Major Pappy Boyington: Commander of the Black Sheep Squadron

Michael E. Haskew

One of the legendary fighting units to emerge from the Solomon Islands Campaign, and more broadly from World War II in the Pacific, was Marine Fighter Squadron 214 (VMF-214), popularly known as the Black Sheep Squadron. The commander of VMF-214, Major Gregory Pappy Boyington, gained lasting fame.

Pappy Boyington

Pappy Boyington. Image is in the public domain via

The Black Sheep Squadron begins

VMF-214 was formed on June 1, 1942, at Ewa Naval Air Station on the Hawaiian island of Oahu. Originally known as the Swashbucklers, the squadron completed a tour of duty based at Henderson Field on Guadalcanal and then disbanded. VMF-214 was reconstituted in August on the island of Espiritu Santo in the New Hebrides, and its 27 pilots came under Pappy Boyington’s command at that time.

When he reached the Solomons, Pappy Boyington was already a combat veteran, having flown with the famed Flying Tigers of the American Volunteer Group in China, where he claimed six aerial victories. The pilots nicknamed Boyington “Pappy” because at the age of 31 he was a decade older than most of his subordinates. They also chose the name Black Sheep—not because of their somewhat mythical hijinks on the ground, but due to the circumstances under which the squadron had been formed.

Pappy Boyington shines

The Black Sheep Squadron flew from bases in the southern Solomons and then deployed to a forward airfield at Vella Lavella, amassing an impressive service record during a brief period from September 12, 1943, to January 3, 1944. During its first two weeks of operation and flying the Vought F4U Corsair fighter, VMF-214 shot down 23 Japanese planes and claimed another 11 probable victories while five of its own pilots were lost. Pappy Boyington was well on his way to becoming the top Marine Corps ace of World War II, ending the conflict with 28 victories.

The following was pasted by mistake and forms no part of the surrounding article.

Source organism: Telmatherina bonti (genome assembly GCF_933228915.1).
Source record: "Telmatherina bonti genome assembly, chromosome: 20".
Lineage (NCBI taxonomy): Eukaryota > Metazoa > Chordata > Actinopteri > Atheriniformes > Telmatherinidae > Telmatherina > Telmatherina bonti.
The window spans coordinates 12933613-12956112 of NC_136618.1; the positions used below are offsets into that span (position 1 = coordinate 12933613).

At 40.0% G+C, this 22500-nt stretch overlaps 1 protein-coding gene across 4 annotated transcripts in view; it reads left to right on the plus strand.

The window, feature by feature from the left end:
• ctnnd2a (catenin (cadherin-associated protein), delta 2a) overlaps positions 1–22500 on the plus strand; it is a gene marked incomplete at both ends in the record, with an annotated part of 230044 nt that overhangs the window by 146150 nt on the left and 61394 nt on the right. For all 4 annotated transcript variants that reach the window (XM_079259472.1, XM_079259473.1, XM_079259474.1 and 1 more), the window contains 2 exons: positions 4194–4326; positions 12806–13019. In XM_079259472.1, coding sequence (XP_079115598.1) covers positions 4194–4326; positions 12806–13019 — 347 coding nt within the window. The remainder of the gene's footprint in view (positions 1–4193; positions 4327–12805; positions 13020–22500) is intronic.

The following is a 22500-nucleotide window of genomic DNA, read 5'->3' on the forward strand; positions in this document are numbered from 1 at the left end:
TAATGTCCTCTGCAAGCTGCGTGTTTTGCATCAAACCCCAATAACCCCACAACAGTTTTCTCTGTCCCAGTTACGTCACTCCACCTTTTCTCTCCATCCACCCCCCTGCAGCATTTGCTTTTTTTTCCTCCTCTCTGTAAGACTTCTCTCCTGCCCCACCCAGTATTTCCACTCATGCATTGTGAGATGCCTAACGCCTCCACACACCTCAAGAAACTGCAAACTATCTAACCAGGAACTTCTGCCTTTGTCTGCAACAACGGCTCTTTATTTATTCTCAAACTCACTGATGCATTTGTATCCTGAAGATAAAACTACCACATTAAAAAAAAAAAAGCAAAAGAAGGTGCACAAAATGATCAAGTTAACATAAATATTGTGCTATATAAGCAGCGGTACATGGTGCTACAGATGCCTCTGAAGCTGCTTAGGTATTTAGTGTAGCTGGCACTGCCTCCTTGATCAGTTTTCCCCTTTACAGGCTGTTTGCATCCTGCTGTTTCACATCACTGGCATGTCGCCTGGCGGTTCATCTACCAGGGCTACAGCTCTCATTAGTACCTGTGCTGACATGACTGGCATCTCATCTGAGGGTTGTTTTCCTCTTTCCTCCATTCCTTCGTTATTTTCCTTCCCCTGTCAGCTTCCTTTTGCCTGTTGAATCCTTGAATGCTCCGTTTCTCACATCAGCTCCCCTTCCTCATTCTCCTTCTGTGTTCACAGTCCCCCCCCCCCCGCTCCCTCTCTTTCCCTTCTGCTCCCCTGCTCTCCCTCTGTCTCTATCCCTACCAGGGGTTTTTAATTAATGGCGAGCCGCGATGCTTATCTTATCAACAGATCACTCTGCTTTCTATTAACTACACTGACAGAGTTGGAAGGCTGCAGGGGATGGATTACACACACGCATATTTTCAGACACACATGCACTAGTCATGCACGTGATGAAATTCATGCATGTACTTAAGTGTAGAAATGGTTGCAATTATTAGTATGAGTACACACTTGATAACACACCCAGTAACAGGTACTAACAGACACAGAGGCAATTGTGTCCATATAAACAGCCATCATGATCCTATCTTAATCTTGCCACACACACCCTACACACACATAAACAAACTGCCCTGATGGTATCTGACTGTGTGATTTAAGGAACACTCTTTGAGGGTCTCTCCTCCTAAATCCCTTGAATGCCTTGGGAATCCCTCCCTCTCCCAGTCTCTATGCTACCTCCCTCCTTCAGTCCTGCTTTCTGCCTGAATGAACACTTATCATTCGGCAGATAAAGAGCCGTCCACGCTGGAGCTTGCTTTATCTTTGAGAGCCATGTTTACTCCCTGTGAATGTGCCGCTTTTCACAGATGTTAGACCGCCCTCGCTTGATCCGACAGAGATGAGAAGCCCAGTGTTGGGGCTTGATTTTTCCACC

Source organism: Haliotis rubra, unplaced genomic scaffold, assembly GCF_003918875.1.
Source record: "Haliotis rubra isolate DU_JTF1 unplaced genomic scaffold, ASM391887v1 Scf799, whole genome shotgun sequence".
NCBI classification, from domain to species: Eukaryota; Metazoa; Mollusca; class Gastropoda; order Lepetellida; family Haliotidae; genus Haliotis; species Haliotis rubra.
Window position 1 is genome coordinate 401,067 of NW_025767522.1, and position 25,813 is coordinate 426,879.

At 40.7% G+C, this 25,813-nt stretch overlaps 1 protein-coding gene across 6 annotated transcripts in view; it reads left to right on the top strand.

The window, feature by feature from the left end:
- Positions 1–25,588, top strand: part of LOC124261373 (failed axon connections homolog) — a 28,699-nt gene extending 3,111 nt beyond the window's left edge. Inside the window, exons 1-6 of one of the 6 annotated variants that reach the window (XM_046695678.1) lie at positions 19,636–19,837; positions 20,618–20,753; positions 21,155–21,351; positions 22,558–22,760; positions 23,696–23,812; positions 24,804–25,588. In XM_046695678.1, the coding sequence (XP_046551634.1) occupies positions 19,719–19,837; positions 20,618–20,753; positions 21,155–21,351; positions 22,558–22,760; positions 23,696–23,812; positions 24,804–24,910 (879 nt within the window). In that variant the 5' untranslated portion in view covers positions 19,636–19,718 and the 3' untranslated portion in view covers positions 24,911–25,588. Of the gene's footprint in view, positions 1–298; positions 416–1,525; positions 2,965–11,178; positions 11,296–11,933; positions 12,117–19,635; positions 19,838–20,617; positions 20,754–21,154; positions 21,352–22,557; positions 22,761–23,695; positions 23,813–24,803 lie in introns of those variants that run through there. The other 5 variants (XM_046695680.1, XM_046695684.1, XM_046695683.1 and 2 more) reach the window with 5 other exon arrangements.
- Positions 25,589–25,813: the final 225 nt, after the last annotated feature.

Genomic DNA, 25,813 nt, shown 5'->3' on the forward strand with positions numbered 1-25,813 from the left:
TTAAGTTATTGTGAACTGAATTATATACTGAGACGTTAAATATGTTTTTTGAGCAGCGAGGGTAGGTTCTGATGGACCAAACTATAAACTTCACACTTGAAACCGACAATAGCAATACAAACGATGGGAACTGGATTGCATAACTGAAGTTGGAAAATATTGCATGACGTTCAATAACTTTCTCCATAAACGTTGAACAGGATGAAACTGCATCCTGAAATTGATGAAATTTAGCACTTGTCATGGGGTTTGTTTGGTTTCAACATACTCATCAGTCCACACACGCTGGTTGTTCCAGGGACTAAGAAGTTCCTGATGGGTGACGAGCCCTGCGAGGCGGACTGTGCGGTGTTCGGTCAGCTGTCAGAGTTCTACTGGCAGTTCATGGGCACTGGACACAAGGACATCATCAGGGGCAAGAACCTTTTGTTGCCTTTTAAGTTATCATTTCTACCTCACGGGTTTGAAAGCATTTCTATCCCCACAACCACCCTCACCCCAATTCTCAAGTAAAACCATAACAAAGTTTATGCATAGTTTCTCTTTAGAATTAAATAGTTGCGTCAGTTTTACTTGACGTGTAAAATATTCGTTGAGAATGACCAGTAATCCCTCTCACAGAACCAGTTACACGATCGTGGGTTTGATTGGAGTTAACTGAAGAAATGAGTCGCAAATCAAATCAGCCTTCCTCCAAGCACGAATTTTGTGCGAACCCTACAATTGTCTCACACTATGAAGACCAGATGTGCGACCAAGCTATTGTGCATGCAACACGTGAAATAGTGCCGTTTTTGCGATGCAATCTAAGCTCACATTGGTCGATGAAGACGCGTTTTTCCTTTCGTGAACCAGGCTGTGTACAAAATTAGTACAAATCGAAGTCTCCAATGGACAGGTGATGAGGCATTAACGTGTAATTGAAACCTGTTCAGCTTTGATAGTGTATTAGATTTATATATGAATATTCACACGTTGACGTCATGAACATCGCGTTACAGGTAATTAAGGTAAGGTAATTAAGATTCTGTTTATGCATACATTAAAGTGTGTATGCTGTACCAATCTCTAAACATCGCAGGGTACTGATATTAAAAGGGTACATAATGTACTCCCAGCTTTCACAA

The flamboyant Pappy Boyington instilled an aggressive attitude among the young pilots of VMF-214.  During 84 days of combat the squadron shot down 100 enemy aircraft and destroyed a like number on the ground. In October 1943, the pilots publicized an appeal to major league baseball teams, offering to shoot down a Japanese plane for every cap forwarded to them.

The St. Louis Cardinals sent 20 caps, and the hotshot Marine pilots returned 20 stickers, each representing a kill.

Boyington became famous for his brash leadership style, and one incident recounts his leading 24 Corsairs in a sweep over the Japanese airfield at Kahili where 60 enemy fighters were based, goading them into the air. The Black Sheep Squadron shot down 20 of these Japanese planes and incurred no losses of their own, and Boyington received the Medal of Honor for the exploit.

Boyington receives the Medal of Honor
Pappy Boyington

F4U-1 Corsair of 1st Lt Rolland N. Rinabarger of VMF-214. By USMC. Image is in the public domain via

On October 4, 1943, Pappy Boyington and his Black Sheep Corsairs escorted a flight of Douglas SBD Dauntless dive-bombers on a mission over Bougainville. In the space of a single minute, he shot down three Zero fighters.

When Boyington was awarded the Medal of Honor, it was originally thought to be posthumous. On January 3, 1944, he shot down his 28th enemy plane and was himself downed. Pulled from the Pacific by a Japanese submarine crew, he spent the last 20 months of the war in a prison camp.

Five days after he was shot down, the Black Sheep Squadron concluded their second combat tour in the Solomons and the squadron was disbanded. The pilots were assigned to other squadrons, and the legend of VMF-214 took on a life of its own. Boyington retired from the Marines with the rank of colonel, and died at the age of 75 on January 11, 1988.

Michael E. Haskew is the editor of WWII History Magazine and the former editor of World War II Magazine . He is the author of a number of books, including THE MARINES IN WORLD WAR II. The Sniper at War and Order of Battle. Haskew is also the editor of The World War II Desk Reference with the Eisenhower Center for American Studies. He lives in Hixson, Tennessee.

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